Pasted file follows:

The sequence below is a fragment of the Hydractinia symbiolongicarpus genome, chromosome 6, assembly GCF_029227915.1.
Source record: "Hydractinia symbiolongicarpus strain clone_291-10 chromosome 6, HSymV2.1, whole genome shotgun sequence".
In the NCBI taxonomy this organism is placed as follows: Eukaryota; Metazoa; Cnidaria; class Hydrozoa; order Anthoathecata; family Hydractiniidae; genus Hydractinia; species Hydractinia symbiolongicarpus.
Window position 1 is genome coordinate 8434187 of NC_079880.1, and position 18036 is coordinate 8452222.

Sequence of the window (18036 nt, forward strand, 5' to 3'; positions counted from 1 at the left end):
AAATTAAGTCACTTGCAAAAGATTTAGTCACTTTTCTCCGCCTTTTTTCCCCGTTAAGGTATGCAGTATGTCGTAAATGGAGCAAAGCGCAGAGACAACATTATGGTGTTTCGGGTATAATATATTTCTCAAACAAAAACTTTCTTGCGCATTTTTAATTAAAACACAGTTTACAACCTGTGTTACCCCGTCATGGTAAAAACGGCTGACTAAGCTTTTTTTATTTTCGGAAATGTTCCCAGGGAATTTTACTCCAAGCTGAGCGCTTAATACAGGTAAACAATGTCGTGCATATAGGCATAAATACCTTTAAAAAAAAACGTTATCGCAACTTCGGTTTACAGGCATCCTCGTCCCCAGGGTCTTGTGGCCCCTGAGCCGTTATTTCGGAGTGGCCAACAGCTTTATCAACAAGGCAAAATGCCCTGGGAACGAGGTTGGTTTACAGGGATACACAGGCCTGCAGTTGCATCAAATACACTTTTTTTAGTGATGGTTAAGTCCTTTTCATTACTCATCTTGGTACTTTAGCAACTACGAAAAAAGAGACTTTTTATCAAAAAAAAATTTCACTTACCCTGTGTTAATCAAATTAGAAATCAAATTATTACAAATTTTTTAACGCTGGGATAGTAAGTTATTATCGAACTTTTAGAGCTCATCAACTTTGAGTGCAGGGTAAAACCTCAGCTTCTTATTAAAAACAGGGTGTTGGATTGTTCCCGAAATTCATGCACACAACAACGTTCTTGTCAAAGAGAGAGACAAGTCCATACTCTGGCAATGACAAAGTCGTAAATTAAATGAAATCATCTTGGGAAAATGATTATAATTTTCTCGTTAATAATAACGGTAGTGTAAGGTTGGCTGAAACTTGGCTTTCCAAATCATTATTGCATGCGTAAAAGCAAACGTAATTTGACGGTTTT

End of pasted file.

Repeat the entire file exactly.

The sequence below is a fragment of the Hydractinia symbiolongicarpus genome, chromosome 6, assembly GCF_029227915.1.
Source record: "Hydractinia symbiolongicarpus strain clone_291-10 chromosome 6, HSymV2.1, whole genome shotgun sequence".
In the NCBI taxonomy this organism is placed as follows: Eukaryota; Metazoa; Cnidaria; class Hydrozoa; order Anthoathecata; family Hydractiniidae; genus Hydractinia; species Hydractinia symbiolongicarpus.
Window position 1 is genome coordinate 8434187 of NC_079880.1, and position 18036 is coordinate 8452222.

Sequence of the window (18036 nt, forward strand, 5' to 3'; positions counted from 1 at the left end):
AAATTAAGTCACTTGCAAAAGATTTAGTCACTTTTCTCCGCCTTTTTTCCCCGTTAAGGTATGCAGTATGTCGTAAATGGAGCAAAGCGCAGAGACAACATTATGGTGTTTCGGGTATAATATATTTCTCAAACAAAAACTTTCTTGCGCATTTTTAATTAAAACACAGTTTACAACCTGTGTTACCCCGTCATGGTAAAAACGGCTGACTAAGCTTTTTTTATTTTCGGAAATGTTCCCAGGGAATTTTACTCCAAGCTGAGCGCTTAATACAGGTAAACAATGTCGTGCATATAGGCATAAATACCTTTAAAAAAAAACGTTATCGCAACTTCGGTTTACAGGCATCCTCGTCCCCAGGGTCTTGTGGCCCCTGAGCCGTTATTTCGGAGTGGCCAACAGCTTTATCAACAAGGCAAAATGCCCTGGGAACGAGGTTGGTTTACAGGGATACACAGGCCTGCAGTTGCATCAAATACACTTTTTTTAGTGATGGTTAAGTCCTTTTCATTACTCATCTTGGTACTTTAGCAACTACGAAAAAAGAGACTTTTTATCAAAAAAAAATTTCACTTACCCTGTGTTAATCAAATTAGAAATCAAATTATTACAAATTTTTTAACGCTGGGATAGTAAGTTATTATCGAACTTTTAGAGCTCATCAACTTTGAGTGCAGGGTAAAACCTCAGCTTCTTATTAAAAACAGGGTGTTGGATTGTTCCCGAAATTCATGCACACAACAACGTTCTTGTCAAAGAGAGAGACAAGTCCATACTCTGGCAATGACAAAGTCGTAAATTAAATGAAATCATCTTGGGAAAATGATTATAATTTTCTCGTTAATAATAACGGTAGTGTAAGGTTGGCTGAAACTTGGCTTTCCAAATCATTATTGCATGCGTAAAAGCAAACGTAATTTGACGGTTTT